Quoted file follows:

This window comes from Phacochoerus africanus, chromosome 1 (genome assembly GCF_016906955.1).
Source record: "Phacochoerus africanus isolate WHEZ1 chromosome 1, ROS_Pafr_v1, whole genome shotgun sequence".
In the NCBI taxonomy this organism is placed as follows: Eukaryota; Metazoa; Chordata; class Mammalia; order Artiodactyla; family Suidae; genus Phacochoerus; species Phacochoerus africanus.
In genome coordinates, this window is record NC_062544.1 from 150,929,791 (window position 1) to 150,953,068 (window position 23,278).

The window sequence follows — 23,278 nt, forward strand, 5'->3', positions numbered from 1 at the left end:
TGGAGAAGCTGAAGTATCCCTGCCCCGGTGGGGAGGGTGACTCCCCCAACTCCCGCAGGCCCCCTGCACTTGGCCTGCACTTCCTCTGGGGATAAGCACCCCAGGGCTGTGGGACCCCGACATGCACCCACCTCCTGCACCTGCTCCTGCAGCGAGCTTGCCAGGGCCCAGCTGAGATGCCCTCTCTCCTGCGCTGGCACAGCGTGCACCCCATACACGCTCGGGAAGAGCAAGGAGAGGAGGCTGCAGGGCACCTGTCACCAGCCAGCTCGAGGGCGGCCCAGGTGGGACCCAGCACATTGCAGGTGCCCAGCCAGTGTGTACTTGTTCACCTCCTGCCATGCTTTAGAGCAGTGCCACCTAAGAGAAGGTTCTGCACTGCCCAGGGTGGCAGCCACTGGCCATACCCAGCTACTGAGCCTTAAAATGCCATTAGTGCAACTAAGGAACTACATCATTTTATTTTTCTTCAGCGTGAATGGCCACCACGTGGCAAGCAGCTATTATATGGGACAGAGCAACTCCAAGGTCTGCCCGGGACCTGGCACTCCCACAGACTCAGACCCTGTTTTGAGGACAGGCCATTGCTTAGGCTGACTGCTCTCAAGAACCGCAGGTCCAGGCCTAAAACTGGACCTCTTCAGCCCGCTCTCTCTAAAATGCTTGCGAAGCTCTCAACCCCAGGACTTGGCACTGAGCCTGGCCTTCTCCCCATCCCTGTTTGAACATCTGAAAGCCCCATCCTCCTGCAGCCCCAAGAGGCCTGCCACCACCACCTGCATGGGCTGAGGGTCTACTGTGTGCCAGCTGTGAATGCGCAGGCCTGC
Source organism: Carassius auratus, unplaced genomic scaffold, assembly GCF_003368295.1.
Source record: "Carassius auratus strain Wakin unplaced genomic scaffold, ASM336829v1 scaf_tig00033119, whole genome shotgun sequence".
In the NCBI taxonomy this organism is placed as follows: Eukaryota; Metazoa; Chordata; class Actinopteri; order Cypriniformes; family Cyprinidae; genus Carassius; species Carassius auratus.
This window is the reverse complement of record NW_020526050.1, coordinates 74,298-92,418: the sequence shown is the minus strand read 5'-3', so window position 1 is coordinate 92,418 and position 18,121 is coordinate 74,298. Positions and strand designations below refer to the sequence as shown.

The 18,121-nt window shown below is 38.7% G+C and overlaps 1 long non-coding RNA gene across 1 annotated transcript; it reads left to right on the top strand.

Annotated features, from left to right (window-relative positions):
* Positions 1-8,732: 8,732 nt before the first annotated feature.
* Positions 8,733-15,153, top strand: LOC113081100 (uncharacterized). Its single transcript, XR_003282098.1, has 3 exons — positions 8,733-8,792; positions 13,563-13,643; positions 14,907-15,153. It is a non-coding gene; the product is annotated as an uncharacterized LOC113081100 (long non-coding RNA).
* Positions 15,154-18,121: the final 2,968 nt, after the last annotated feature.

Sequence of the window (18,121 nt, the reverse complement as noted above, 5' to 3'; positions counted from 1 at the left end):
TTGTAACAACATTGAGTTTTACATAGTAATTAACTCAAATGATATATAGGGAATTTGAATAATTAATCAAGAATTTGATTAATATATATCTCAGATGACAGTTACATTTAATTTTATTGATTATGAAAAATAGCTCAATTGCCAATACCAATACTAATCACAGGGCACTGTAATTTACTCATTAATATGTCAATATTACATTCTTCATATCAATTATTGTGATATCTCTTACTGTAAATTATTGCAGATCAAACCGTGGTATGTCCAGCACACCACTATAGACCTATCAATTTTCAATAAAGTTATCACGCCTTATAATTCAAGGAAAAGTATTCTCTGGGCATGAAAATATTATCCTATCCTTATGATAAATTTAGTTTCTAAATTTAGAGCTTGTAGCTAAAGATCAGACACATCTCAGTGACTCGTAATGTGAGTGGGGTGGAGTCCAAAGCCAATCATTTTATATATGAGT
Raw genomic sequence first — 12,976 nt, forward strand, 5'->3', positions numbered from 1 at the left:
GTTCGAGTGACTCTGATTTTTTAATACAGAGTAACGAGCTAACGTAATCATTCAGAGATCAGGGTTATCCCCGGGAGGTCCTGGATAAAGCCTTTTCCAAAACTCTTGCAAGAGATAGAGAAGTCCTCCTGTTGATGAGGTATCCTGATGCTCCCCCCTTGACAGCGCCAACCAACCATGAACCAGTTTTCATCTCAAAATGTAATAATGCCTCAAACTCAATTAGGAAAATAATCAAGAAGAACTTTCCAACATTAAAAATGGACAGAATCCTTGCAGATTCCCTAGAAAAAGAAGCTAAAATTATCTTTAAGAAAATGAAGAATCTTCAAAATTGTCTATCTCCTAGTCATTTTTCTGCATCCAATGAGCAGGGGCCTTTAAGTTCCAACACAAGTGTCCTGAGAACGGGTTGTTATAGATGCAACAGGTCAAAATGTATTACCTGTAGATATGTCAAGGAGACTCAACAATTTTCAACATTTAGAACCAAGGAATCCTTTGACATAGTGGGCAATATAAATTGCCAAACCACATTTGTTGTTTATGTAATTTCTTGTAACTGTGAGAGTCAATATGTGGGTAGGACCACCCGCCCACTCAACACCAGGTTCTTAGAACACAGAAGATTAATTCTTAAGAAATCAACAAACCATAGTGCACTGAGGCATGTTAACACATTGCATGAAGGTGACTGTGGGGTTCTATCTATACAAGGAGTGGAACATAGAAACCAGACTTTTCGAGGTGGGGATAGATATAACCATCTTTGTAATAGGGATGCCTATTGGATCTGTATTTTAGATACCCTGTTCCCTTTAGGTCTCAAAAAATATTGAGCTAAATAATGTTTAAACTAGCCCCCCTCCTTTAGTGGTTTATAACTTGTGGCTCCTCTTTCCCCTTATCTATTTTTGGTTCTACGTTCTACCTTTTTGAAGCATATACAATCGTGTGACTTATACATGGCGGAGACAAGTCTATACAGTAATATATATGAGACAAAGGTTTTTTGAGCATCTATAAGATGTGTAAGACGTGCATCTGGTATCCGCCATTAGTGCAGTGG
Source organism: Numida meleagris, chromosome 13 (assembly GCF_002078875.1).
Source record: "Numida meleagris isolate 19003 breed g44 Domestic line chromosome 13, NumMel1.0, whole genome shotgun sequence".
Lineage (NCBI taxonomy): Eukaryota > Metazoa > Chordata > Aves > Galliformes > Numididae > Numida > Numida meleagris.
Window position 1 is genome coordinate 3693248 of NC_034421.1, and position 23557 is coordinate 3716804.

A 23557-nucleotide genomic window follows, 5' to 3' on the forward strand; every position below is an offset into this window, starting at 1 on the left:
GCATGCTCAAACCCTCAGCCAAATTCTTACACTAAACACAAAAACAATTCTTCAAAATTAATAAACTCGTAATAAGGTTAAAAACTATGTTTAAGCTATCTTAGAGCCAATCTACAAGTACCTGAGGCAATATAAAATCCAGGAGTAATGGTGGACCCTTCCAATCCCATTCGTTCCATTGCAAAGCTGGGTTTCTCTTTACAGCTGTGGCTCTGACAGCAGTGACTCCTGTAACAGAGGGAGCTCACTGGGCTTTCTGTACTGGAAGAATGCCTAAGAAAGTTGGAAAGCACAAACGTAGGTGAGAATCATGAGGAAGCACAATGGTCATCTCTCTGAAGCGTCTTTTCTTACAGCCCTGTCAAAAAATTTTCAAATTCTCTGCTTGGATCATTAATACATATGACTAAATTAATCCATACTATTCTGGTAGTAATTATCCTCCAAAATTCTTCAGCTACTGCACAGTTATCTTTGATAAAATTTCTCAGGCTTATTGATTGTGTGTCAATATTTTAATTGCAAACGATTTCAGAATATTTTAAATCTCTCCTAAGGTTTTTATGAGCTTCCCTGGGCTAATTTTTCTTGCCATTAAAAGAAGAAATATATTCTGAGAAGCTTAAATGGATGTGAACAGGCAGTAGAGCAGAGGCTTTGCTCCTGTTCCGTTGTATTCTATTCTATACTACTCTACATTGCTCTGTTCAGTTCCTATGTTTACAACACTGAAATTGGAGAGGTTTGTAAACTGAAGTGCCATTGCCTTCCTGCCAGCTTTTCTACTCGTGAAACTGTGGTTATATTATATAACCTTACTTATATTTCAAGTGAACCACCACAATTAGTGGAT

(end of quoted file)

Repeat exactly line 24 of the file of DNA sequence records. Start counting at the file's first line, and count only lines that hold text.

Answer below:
A 23557-nucleotide genomic window follows, 5' to 3' on the forward strand; every position below is an offset into this window, starting at 1 on the left: